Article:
• Tally counters are very useful for tallying behaviors that occur frequently, quickly, and in a variety of settings where carrying a clipboard or legal pad around might not be feasible. A counter can be used to count the number of times a student calls out an answer, answers correctly, or gets out of his seat. I once counted the number of times a student flashed his middle finger at his peers (it happened that often) using a counter. This list of behaviors you can count with a counter is infinite. I just kept the counter in my left hand and tallied as I taught. Counters are available at many office supplies stores and online.
  • Place a large address label onto your thigh or sleeve for an easy, portable tally or note sheet. It looks silly, but it works, and no bulky clipboards to carry around.
  • A stopwatch can be very useful for recording duration, latency, inter-response times. When I was in the classroom I often times kept a stopwatch or timer clipped to my belt.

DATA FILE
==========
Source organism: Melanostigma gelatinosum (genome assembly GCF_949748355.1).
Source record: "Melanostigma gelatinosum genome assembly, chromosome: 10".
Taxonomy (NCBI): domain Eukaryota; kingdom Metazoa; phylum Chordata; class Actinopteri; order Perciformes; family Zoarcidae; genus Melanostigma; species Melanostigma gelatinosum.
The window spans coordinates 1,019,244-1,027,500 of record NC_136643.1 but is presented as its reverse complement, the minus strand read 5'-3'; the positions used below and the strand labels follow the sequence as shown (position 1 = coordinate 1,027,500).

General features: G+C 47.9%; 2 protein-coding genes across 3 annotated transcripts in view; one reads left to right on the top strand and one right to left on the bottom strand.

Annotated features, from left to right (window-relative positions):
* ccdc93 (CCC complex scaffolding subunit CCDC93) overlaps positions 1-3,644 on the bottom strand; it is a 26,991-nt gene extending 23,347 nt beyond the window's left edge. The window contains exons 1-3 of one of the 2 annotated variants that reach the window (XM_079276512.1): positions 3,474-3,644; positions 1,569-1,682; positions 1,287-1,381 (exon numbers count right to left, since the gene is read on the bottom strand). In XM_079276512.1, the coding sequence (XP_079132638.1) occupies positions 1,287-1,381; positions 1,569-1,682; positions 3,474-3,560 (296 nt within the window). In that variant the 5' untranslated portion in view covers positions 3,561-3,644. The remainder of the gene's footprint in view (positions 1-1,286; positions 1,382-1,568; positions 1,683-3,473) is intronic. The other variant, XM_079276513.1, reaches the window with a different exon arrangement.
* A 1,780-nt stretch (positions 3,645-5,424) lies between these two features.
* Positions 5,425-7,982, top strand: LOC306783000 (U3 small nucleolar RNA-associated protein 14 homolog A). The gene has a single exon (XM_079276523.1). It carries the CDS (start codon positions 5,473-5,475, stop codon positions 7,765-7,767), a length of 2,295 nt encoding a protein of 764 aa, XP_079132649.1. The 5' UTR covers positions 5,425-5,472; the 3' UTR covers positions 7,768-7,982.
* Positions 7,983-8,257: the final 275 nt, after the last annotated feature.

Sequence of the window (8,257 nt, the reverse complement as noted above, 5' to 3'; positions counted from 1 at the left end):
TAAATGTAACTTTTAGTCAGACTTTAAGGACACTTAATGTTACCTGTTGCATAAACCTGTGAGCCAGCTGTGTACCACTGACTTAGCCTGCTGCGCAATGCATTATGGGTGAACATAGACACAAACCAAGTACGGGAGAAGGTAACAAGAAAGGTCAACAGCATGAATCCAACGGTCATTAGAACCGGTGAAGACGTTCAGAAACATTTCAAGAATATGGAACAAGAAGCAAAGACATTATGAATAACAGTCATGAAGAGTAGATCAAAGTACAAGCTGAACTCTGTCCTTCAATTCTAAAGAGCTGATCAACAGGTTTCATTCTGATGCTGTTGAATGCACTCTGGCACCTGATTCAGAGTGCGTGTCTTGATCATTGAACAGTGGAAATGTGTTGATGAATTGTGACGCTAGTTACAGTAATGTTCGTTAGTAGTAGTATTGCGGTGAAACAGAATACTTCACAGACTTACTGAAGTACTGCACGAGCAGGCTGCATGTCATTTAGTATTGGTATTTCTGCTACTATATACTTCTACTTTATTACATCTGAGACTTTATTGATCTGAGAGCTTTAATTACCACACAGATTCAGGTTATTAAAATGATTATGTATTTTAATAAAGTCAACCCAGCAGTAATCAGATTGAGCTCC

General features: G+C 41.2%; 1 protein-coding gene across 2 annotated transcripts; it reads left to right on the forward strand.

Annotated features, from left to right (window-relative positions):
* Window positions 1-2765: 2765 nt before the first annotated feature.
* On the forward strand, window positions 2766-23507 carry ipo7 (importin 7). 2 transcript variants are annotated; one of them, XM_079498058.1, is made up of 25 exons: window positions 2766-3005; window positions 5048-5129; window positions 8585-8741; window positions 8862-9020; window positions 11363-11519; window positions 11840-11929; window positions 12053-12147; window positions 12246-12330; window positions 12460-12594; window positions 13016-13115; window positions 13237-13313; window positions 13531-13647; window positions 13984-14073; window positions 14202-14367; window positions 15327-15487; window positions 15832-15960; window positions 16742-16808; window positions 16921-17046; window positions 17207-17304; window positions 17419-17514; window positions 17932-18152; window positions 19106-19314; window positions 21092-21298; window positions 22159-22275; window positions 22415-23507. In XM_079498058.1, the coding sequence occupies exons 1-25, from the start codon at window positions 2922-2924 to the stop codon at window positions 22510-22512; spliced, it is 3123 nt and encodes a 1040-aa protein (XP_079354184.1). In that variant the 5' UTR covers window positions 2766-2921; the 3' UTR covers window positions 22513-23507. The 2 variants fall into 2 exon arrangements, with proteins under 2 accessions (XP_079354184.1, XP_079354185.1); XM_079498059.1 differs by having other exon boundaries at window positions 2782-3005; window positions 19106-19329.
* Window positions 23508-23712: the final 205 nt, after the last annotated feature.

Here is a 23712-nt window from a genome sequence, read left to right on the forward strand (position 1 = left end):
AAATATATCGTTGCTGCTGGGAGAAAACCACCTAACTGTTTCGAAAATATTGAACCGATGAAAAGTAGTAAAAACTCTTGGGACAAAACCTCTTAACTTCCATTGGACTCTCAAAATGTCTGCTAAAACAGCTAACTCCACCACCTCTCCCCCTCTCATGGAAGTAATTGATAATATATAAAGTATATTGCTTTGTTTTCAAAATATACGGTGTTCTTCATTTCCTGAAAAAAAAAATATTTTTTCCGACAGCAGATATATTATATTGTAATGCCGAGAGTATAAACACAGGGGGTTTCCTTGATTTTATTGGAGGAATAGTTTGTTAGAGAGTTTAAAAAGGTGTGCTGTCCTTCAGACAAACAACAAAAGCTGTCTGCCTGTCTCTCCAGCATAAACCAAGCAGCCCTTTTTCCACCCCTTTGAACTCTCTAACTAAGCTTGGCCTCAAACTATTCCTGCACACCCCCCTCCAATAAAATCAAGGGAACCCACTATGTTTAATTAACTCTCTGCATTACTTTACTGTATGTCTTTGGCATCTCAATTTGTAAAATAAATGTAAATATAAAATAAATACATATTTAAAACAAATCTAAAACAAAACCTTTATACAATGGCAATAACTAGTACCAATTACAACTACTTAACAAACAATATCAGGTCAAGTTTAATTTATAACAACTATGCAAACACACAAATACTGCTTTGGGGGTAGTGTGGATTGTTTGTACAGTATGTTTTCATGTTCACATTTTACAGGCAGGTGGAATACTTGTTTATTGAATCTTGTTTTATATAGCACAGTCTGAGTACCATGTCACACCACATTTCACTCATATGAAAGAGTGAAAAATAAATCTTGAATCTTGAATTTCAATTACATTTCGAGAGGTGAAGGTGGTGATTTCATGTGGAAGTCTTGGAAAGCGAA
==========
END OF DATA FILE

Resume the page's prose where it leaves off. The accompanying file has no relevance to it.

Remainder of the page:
• Pre-made activities such as file folder games are great for data collection. Once the child completes the activity it can be checked for proportion accuracy.
  • Lastly and most importantly, make time for your data! Data is supposed to help you shape the child’s program, therefore it is only useful if you review it and use it.
    • Daily: Take a few minutes at the end of each day to quickly review your data. Some guiding questions to ask are: Did the child have any performance problems or improvements today that you might want to rethink for tomorrow (such as additional/reduced prompting, more/less visual supports, a decreased/increased demand)? Did anything go particularly well that we can build on for tomorrow?
    • Weekly: Take a few minutes at the end of the week to plot your new data points onto graphs (graphs make for good helpful visuals that are easy to interpret). Are there emerging trends which may drive the next week?